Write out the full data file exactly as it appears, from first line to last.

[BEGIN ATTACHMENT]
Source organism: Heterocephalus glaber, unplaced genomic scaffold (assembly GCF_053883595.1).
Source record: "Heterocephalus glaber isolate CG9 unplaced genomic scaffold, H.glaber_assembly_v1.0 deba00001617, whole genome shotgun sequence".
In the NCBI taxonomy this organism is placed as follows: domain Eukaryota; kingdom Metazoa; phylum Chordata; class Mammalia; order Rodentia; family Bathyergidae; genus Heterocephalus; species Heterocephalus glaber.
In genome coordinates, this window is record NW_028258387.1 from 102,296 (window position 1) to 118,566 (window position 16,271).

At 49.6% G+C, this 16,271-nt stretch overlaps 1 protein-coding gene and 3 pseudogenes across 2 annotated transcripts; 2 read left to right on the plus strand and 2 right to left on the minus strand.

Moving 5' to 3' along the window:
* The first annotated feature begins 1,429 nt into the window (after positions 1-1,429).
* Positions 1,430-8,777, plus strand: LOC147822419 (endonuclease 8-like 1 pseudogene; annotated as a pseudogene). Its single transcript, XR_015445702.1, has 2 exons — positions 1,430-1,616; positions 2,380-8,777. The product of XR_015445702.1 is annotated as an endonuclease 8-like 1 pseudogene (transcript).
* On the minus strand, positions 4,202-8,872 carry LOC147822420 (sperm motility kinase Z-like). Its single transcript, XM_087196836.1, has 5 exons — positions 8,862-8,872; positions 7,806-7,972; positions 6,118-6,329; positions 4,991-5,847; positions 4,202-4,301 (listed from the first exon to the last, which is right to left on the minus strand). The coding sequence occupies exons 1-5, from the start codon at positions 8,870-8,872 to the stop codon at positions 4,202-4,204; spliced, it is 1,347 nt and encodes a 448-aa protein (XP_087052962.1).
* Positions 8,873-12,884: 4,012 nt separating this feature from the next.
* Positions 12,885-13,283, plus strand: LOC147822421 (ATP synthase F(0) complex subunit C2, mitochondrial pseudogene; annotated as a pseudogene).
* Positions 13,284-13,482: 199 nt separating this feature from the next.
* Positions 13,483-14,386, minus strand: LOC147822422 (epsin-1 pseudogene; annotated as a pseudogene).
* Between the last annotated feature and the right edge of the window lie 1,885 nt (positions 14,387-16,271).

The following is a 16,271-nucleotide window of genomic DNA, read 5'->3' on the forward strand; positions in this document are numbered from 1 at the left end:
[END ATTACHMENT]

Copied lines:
Source organism: Heterocephalus glaber, unplaced genomic scaffold (assembly GCF_053883595.1).
Source record: "Heterocephalus glaber isolate CG9 unplaced genomic scaffold, H.glaber_assembly_v1.0 deba00001617, whole genome shotgun sequence".
In the NCBI taxonomy this organism is placed as follows: domain Eukaryota; kingdom Metazoa; phylum Chordata; class Mammalia; order Rodentia; family Bathyergidae; genus Heterocephalus; species Heterocephalus glaber.
In genome coordinates, this window is record NW_028258387.1 from 102,296 (window position 1) to 118,566 (window position 16,271).

At 49.6% G+C, this 16,271-nt stretch overlaps 1 protein-coding gene and 3 pseudogenes across 2 annotated transcripts; 2 read left to right on the plus strand and 2 right to left on the minus strand.

Moving 5' to 3' along the window:
* The first annotated feature begins 1,429 nt into the window (after positions 1-1,429).
* Positions 1,430-8,777, plus strand: LOC147822419 (endonuclease 8-like 1 pseudogene; annotated as a pseudogene). Its single transcript, XR_015445702.1, has 2 exons — positions 1,430-1,616; positions 2,380-8,777. The product of XR_015445702.1 is annotated as an endonuclease 8-like 1 pseudogene (transcript).
* On the minus strand, positions 4,202-8,872 carry LOC147822420 (sperm motility kinase Z-like). Its single transcript, XM_087196836.1, has 5 exons — positions 8,862-8,872; positions 7,806-7,972; positions 6,118-6,329; positions 4,991-5,847; positions 4,202-4,301 (listed from the first exon to the last, which is right to left on the minus strand). The coding sequence occupies exons 1-5, from the start codon at positions 8,870-8,872 to the stop codon at positions 4,202-4,204; spliced, it is 1,347 nt and encodes a 448-aa protein (XP_087052962.1).
* Positions 8,873-12,884: 4,012 nt separating this feature from the next.
* Positions 12,885-13,283, plus strand: LOC147822421 (ATP synthase F(0) complex subunit C2, mitochondrial pseudogene; annotated as a pseudogene).
* Positions 13,284-13,482: 199 nt separating this feature from the next.
* Positions 13,483-14,386, minus strand: LOC147822422 (epsin-1 pseudogene; annotated as a pseudogene).
* Between the last annotated feature and the right edge of the window lie 1,885 nt (positions 14,387-16,271).

The following is a 16,271-nucleotide window of genomic DNA, read 5'->3' on the forward strand; positions in this document are numbered from 1 at the left end: